Space for Nature's Open Farm Sunday draws a huge crowd to Avebury
The Marlborough Downs Space for Nature farmers promised this year's Open Farm Sunday (June 11) would be 'bigger and better than ever'. And it was.
Held by the Cooper family on their East farm - just north of Avebury and sitting below the Downs - it proved to be hugely popular. Laura, Robert and Jo Cooper had been working very hard, with help from their neighbouring Space for Nature farmers - the group's fifth year of Open Farm Sundays.
Doors (or gates?) opened at 11.00am. I arrived at 11.25am to find about 120 cars (three rows of forty and a few more) parked in the field beside the road. When I left at 12.45pm there were 300-plus cars and they were still streaming in. The lady with the counter had clicked in 1,116 people - and still to come were those who opted to have lunch at home first.
They need not have bothered. There was food galore - all, of course, locally sourced.
The booths and stands had something to appeal to just about every one of those eleven-hundred-plus people. There were bees, burgers, a barn owl and butchers (Andrews from Marlborough High Street) explaining the cuts of meat. For smaller visitors the Co-Op had brought along an educational game to get children thinking about which shop product comes from which animal.
There were small horses, young dogs, pigs (sleeping as if they always attracted such large crowds) and sheep (some looking decidedly chilly after a shearing demonstration.) And not far off there was a lady working wool at her spinning wheel.
Attracting plenty of the very young was a seven week old lamb who had an uncomfy Spring arrival. A slightly deformed jaw meant she could not suckle properly and had to begin being fed via tube into her stomach. Now known as 'Jaws' she is strong and finds she can suckle - and provided a woolly cushion for young heads.
There was a big play barn with mini-tractors (thankfully self-propelled!) and instead of a sand pit a very popular 'grain pit'. And those not too shy, could try their hand at milking a fake udder and teats. But those brave enough to have a go only produced a steady flow of water.
This farm is going through great changes. After seventy years as a successful dairy and Holstein breeding unit, with the dairy industry in crisis, they decided, like many other dairy farms, they had to diversify. Pasture has been turned to arable, beef cattle have moved in and they have a small herd of White Park Cattle - a rare breed seen on Countryfile.
East Farm, as part of the Marlborough Downs Space for Nature, which succeeded the government funded Nature Improvement Areas scheme, has done much for environmental stewardship. East Farm is run with the nearby Rutlands Farm and together they have five and a half miles of hedgerows, around seven miles of grass margins and three miles of wildflower margins around the fields. All of which provides superb cover for birds.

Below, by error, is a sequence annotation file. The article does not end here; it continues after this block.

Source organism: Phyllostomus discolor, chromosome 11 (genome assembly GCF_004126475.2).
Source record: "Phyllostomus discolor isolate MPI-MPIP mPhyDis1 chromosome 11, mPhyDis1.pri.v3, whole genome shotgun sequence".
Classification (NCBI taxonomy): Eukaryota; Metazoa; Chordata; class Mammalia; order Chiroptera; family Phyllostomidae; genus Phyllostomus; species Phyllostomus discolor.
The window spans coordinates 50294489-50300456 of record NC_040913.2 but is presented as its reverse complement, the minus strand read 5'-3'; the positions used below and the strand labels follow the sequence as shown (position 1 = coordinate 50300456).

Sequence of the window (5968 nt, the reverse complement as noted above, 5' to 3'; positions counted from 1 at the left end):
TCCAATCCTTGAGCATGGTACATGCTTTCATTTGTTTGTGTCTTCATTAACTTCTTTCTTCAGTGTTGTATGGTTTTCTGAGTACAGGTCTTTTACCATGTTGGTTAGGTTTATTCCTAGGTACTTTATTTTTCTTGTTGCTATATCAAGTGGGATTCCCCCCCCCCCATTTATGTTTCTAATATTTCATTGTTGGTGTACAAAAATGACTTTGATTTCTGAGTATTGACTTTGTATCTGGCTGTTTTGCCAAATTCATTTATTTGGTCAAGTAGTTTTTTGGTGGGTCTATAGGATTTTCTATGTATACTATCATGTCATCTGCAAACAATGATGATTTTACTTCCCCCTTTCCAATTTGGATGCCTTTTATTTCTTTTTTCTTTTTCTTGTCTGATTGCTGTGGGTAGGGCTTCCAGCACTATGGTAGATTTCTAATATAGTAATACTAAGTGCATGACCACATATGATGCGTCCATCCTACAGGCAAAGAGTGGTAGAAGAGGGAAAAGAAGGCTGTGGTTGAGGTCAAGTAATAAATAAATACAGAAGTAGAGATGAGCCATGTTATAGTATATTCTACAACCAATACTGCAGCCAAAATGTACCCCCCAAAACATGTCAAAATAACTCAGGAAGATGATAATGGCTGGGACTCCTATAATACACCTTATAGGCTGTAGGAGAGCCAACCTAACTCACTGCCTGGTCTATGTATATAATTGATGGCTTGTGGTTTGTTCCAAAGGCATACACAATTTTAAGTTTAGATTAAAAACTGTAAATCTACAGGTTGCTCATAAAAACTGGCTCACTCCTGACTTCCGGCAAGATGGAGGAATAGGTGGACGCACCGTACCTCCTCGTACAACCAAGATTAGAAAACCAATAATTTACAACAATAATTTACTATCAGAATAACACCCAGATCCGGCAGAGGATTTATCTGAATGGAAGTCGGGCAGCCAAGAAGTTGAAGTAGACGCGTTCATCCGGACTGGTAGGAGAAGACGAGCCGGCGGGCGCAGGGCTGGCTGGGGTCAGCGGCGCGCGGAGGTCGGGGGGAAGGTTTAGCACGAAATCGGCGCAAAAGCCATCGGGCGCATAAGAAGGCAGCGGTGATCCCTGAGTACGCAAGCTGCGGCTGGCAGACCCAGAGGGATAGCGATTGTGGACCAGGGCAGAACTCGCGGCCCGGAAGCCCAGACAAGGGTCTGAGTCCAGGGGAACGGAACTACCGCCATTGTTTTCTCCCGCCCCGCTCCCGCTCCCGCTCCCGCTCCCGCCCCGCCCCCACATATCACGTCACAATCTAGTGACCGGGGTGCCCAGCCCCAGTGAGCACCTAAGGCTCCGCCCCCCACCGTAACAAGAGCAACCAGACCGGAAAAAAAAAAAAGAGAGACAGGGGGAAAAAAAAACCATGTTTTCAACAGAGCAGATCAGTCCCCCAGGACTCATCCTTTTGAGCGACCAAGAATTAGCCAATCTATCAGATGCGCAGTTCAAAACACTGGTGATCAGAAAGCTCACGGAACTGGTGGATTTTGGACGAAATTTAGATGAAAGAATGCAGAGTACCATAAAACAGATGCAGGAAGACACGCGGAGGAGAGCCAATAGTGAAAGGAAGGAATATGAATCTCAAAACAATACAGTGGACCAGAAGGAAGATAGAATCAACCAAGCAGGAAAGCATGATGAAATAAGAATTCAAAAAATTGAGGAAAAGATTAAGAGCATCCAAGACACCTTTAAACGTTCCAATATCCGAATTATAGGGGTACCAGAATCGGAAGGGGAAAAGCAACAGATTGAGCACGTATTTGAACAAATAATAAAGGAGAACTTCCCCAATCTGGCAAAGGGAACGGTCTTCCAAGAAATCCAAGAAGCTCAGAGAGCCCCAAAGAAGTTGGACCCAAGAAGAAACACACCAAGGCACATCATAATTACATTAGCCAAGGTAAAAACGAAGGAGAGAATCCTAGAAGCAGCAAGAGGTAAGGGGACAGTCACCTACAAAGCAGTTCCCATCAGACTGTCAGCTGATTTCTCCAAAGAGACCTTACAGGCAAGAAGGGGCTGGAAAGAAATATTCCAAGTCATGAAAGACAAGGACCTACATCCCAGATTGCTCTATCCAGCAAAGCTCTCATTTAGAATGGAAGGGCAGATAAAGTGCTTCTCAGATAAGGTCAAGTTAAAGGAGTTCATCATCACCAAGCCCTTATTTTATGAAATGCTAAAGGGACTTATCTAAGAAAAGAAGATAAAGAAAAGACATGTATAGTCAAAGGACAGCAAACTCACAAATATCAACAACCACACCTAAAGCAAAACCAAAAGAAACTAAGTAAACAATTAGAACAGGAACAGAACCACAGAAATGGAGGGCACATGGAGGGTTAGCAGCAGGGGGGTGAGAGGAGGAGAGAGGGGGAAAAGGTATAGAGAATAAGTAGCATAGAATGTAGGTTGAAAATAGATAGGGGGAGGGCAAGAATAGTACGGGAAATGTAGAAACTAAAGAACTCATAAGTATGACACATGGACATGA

Those who queued for a trailer ride up onto the downland areas of the farm, had a wonderful view of the wild flowers. They might have heard the buzz of bees on the wild flowers and spotted corn buntings, lapwings and yellow wagtails - not to mention the Space for Nature's special tree sparrows which are being nursed back to the Downs.
Back in the farmyard visitors had a glimpse of farming's past with a display of implements and equipment from the collection at the Wiltshire Museum in Devizes. They got too a glimpse of the (possible) future with a model of the striking design for the proposed Swindon Museum and Art Gallery...supporters of the scheme were gathering further support to help their bid for funding.
I did not hear one mention of Brexit. But then there was so much else to talk about...
A bit further north at Wanborough there was another Open Farm Sunday. Lotmead Pick-your-own Farm and JoJo's Dairy also attracted a good crowd during the sunny afternoon.
From milk tasting to butter making, from strawberry picking to sheep shearing - there was plenty to do and to learn about.
Milking began at 3pm and gave visitors a true insight into farming life. Followed by a late lunch hog roast and mouth-watering Ice cream made with JoJo’s Dairy own milk.
Every day, the pasteurised milk from these cows is available to buy within two hours of milking from a vending machine outside JoJo’s Dairy.
There was also a display of farm machinery - from the very modern to some heavy, but very elegant steam traction engines. [Wanborough photos by Marina Rae]